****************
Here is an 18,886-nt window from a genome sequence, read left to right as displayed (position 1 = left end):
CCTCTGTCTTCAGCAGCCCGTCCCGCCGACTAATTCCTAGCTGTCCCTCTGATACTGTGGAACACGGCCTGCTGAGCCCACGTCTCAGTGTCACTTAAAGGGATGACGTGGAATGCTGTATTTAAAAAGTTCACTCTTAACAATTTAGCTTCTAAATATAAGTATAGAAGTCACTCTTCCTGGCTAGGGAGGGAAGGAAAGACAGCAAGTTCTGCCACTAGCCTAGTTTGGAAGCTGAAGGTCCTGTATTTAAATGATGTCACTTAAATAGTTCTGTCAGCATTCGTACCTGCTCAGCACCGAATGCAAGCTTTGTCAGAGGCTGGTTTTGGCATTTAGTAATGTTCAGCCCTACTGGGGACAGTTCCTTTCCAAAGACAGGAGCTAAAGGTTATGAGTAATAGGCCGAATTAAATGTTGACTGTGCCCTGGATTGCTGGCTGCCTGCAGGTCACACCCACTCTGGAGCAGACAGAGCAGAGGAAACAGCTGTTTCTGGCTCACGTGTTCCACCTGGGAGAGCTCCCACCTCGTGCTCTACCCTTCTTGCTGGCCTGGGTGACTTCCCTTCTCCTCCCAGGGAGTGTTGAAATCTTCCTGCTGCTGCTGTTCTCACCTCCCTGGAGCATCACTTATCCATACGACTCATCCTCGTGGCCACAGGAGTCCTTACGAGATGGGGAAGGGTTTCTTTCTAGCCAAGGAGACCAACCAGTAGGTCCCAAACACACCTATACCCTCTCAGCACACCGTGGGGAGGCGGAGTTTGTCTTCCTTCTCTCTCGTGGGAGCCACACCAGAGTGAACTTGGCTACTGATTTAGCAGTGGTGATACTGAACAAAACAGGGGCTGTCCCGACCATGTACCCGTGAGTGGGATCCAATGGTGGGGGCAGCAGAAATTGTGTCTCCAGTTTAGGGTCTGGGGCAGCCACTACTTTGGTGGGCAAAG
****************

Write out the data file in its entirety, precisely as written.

Here is an 18,886-nt window from a genome sequence, read left to right as displayed (position 1 = left end):
CCTCTGTCTTCAGCAGCCCGTCCCGCCGACTAATTCCTAGCTGTCCCTCTGATACTGTGGAACACGGCCTGCTGAGCCCACGTCTCAGTGTCACTTAAAGGGATGACGTGGAATGCTGTATTTAAAAAGTTCACTCTTAACAATTTAGCTTCTAAATATAAGTATAGAAGTCACTCTTCCTGGCTAGGGAGGGAAGGAAAGACAGCAAGTTCTGCCACTAGCCTAGTTTGGAAGCTGAAGGTCCTGTATTTAAATGATGTCACTTAAATAGTTCTGTCAGCATTCGTACCTGCTCAGCACCGAATGCAAGCTTTGTCAGAGGCTGGTTTTGGCATTTAGTAATGTTCAGCCCTACTGGGGACAGTTCCTTTCCAAAGACAGGAGCTAAAGGTTATGAGTAATAGGCCGAATTAAATGTTGACTGTGCCCTGGATTGCTGGCTGCCTGCAGGTCACACCCACTCTGGAGCAGACAGAGCAGAGGAAACAGCTGTTTCTGGCTCACGTGTTCCACCTGGGAGAGCTCCCACCTCGTGCTCTACCCTTCTTGCTGGCCTGGGTGACTTCCCTTCTCCTCCCAGGGAGTGTTGAAATCTTCCTGCTGCTGCTGTTCTCACCTCCCTGGAGCATCACTTATCCATACGACTCATCCTCGTGGCCACAGGAGTCCTTACGAGATGGGGAAGGGTTTCTTTCTAGCCAAGGAGACCAACCAGTAGGTCCCAAACACACCTATACCCTCTCAGCACACCGTGGGGAGGCGGAGTTTGTCTTCCTTCTCTCTCGTGGGAGCCACACCAGAGTGAACTTGGCTACTGATTTAGCAGTGGTGATACTGAACAAAACAGGGGCTGTCCCGACCATGTACCCGTGAGTGGGATCCAATGGTGGGGGCAGCAGAAATTGTGTCTCCAGTTTAGGGTCTGGGGCAGCCACTACTTTGGTGGGCAAAG